A bridge takes a lot of materials and tons of stability to make the pieces fit together without falling apart. A weak bridge that undergoes too much pressure will fall into pieces and be useless. It is important that whatever bridge you build, that the structure has a strong foundation and sturdy supports. Mezzanine financing does a very good job at bridging the gap in capital structure.
A mezzanine “bridge” is built from aspects of both subordinated debt and preferred equity. Those are in essence the supports of the bridge. A bridge helps you cross over a physical obstacle that you could not before. Mezzanine is a form of junior debt that bridges the gap between private equity investment and a traditional bank loan. Unlike a bank loan, mezzanine relies upon a business’ fruitfulness and prospective growth. Between all the different bridge materials, steel has the highest and most favorable strength qualities. Mezzanine financing offers many similar qualities to steel. It is unsecured and commands a longer term senior debt. On a company’s capital structure, mezzanine financing is slated between common equity and senior debt. Different than senior debt, mezzanine financing is not a first lien against the business’ assets and it is rarely collateralized.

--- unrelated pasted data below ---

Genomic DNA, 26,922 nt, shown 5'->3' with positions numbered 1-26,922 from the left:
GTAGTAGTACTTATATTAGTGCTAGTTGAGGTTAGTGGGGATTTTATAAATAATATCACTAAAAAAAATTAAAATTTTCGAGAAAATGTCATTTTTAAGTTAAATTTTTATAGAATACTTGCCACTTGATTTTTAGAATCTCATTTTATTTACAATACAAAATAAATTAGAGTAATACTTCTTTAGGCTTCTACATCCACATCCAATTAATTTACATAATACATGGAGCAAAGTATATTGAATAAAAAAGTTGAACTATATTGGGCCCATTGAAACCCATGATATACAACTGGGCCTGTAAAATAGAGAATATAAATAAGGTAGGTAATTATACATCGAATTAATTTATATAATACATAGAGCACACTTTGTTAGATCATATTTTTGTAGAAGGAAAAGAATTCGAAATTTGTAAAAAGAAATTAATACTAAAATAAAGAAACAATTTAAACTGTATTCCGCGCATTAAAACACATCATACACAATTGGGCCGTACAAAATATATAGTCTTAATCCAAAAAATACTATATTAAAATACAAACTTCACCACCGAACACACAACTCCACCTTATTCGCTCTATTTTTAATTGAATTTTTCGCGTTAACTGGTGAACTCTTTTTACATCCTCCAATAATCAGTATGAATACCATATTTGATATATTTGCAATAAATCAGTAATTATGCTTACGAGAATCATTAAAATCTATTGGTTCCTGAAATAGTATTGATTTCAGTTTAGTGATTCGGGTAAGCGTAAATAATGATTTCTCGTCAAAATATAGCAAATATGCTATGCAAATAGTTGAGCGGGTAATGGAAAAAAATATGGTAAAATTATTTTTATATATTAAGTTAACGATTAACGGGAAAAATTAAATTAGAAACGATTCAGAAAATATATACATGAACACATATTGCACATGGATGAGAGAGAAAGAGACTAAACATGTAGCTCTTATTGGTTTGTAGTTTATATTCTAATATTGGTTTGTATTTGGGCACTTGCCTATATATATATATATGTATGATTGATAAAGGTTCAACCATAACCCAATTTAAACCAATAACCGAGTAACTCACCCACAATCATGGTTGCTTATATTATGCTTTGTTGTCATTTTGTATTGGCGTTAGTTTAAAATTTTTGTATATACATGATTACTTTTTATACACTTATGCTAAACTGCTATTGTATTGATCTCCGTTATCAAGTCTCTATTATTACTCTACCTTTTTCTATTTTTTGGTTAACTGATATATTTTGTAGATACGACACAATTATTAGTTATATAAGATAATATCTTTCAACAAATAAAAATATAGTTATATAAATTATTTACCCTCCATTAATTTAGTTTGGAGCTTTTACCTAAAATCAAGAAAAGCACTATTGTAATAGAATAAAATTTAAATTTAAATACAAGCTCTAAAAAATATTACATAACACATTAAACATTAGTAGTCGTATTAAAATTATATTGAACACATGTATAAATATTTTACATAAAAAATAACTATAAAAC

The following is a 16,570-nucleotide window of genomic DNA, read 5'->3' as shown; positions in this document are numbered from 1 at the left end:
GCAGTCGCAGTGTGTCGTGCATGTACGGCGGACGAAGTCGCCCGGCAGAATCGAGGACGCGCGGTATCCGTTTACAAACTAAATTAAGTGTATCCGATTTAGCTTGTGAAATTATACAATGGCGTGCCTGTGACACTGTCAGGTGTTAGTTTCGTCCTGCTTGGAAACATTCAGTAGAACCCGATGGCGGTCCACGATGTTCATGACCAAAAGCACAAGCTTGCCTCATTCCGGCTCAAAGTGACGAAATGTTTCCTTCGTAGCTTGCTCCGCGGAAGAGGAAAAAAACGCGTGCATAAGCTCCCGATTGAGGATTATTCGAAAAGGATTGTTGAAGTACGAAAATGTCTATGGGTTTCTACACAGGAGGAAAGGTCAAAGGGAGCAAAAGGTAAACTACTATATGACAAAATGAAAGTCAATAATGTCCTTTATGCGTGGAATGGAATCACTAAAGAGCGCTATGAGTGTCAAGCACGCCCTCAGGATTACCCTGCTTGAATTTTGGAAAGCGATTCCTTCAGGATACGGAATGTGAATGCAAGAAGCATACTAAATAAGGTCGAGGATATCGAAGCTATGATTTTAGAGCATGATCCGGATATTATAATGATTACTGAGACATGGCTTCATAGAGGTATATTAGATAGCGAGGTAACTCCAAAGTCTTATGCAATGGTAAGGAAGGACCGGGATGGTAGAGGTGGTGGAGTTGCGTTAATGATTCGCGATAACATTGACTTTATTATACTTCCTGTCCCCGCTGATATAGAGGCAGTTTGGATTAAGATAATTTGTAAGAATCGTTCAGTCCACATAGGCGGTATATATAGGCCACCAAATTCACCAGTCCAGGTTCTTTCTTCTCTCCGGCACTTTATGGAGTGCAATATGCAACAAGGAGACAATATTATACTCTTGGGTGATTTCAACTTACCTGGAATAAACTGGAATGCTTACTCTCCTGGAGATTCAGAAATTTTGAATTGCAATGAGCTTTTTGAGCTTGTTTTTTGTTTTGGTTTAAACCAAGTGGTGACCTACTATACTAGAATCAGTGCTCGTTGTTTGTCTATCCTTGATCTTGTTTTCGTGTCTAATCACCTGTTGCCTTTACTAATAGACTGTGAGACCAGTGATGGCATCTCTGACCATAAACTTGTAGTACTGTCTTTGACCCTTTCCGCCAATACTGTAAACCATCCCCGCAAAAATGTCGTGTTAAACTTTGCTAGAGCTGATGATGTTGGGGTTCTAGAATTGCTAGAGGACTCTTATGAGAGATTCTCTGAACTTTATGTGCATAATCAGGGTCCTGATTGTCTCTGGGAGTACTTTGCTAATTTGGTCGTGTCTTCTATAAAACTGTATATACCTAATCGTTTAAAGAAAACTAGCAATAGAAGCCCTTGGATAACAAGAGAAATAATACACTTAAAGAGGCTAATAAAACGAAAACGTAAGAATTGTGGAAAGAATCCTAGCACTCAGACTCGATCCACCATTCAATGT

The benefit of a bridge is it allows people to cross over an obstacle, such as a body of water, valley, or road, without closing the way underneath. Like a suspension bridge, mezzanine allows a company safe passage over a gap, on its way to green field of plenty. The longer the span and the greater the pay off on the other side, the more valuable mezzanine is. Without it, a company would not be able to get from point A to point B. With tightfisted banks and return thirsty investors, it’s difficult for a company to bring in the right capital solution to ensure safe passage. Mezzanine has many times played the role of the bridge, carefully balancing the company’s need for stability with the lenders need for security.